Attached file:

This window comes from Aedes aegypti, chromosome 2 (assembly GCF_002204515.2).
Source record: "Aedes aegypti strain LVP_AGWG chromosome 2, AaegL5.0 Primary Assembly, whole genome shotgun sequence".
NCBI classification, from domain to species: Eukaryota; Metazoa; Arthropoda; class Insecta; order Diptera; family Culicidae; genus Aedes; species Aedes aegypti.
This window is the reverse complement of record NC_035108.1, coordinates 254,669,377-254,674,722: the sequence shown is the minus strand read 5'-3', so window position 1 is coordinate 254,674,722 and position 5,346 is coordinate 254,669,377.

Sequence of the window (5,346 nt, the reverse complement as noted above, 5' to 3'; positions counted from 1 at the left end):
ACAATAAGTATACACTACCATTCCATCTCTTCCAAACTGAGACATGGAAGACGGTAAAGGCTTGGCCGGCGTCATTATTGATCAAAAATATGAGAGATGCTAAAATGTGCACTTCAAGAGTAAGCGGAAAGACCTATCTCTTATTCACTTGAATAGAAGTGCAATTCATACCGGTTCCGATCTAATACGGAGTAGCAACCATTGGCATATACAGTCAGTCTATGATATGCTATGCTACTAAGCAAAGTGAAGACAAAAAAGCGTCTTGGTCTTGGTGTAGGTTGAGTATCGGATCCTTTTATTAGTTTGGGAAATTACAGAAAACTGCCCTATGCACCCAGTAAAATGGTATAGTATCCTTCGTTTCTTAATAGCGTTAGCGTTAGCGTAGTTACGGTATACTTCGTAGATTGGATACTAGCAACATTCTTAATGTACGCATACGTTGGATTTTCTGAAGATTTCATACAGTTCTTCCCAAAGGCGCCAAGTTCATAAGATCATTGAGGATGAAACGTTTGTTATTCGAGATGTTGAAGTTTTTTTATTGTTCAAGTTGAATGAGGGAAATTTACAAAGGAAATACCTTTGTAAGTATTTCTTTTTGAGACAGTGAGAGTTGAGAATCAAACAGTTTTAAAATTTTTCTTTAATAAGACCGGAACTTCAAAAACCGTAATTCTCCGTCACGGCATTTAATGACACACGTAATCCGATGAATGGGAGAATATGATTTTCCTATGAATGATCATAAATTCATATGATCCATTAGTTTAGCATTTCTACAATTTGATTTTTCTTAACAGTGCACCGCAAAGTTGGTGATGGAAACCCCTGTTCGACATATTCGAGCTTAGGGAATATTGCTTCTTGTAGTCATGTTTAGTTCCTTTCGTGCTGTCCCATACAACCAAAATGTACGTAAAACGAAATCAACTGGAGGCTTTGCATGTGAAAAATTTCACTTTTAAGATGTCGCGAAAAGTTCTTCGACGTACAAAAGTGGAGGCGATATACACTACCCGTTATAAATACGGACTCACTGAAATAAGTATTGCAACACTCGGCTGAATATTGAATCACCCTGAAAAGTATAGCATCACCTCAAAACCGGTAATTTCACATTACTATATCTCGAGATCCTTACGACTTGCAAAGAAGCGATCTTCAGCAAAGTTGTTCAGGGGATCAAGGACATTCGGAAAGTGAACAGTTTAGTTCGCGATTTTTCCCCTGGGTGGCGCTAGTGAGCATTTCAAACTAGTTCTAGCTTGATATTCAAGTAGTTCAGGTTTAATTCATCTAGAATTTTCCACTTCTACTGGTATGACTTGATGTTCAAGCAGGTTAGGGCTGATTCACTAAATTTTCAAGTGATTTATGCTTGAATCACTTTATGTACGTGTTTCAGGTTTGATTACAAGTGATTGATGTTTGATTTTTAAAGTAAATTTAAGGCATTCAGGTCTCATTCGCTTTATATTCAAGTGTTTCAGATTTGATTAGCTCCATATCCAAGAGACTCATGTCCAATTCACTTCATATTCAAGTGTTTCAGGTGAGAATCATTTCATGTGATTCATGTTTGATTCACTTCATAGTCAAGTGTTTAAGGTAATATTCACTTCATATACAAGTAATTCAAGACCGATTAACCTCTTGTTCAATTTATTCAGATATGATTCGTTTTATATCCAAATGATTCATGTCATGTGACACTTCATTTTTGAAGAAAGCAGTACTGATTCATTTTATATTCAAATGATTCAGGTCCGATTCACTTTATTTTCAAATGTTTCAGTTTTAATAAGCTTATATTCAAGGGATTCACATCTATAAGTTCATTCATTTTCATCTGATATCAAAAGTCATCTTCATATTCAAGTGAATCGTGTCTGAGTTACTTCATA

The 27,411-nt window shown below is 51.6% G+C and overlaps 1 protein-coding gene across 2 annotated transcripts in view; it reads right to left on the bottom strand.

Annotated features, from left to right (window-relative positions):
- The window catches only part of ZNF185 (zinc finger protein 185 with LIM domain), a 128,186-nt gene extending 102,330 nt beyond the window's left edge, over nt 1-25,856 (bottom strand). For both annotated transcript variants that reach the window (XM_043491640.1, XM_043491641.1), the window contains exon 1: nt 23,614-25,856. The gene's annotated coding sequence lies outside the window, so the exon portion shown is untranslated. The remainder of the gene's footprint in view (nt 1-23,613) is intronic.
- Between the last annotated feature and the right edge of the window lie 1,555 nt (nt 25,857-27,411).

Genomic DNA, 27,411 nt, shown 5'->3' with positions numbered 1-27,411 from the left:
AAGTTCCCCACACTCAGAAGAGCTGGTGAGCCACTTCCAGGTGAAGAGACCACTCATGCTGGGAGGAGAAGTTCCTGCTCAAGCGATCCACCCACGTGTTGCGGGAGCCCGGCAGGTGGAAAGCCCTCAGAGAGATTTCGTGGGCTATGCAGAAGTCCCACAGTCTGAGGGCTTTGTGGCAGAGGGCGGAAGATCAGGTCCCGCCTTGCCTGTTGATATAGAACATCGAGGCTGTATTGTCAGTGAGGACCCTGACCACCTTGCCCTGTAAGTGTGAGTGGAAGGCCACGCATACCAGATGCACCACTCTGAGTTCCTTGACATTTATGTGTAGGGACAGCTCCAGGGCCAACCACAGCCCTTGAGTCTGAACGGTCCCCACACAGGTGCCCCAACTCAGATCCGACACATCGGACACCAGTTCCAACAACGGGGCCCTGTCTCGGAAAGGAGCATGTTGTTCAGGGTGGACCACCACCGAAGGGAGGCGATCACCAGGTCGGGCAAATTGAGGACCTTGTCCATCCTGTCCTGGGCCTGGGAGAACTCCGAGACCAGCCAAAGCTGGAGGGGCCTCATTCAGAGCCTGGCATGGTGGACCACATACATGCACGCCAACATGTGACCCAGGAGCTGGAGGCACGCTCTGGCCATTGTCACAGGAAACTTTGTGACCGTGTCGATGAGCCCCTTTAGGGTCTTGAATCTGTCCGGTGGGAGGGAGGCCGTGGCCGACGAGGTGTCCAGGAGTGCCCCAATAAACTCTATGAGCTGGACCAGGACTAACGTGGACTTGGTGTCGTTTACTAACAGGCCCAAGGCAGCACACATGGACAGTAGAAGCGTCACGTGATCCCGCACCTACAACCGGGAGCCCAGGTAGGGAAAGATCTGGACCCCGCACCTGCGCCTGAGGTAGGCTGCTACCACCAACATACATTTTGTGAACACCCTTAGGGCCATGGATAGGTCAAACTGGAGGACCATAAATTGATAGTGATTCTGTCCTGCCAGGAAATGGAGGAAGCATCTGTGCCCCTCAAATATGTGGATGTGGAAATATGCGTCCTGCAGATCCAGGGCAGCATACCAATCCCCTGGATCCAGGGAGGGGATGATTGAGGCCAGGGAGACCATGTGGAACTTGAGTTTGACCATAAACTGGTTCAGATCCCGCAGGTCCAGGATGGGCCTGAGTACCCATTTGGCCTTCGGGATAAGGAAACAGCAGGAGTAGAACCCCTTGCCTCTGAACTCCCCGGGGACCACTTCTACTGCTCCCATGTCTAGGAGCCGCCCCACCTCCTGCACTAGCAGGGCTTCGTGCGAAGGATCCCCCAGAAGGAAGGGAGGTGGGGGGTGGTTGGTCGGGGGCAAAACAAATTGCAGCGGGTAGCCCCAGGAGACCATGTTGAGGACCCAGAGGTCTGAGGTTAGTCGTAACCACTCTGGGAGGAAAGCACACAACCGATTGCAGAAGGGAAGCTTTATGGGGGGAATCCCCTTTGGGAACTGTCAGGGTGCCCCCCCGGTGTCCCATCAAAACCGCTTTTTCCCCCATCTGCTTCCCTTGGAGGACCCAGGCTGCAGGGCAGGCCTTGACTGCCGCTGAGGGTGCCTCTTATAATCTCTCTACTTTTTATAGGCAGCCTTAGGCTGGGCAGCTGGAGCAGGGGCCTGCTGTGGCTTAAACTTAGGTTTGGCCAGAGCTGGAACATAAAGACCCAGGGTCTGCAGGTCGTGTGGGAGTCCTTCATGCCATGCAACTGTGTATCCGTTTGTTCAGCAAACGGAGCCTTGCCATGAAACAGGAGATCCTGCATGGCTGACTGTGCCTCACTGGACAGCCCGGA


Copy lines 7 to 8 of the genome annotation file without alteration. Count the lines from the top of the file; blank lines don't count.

The 27,411-nt window shown below is 51.6% G+C and overlaps 1 protein-coding gene across 2 annotated transcripts in view; it reads right to left on the bottom strand.

Annotated features, from left to right (window-relative positions):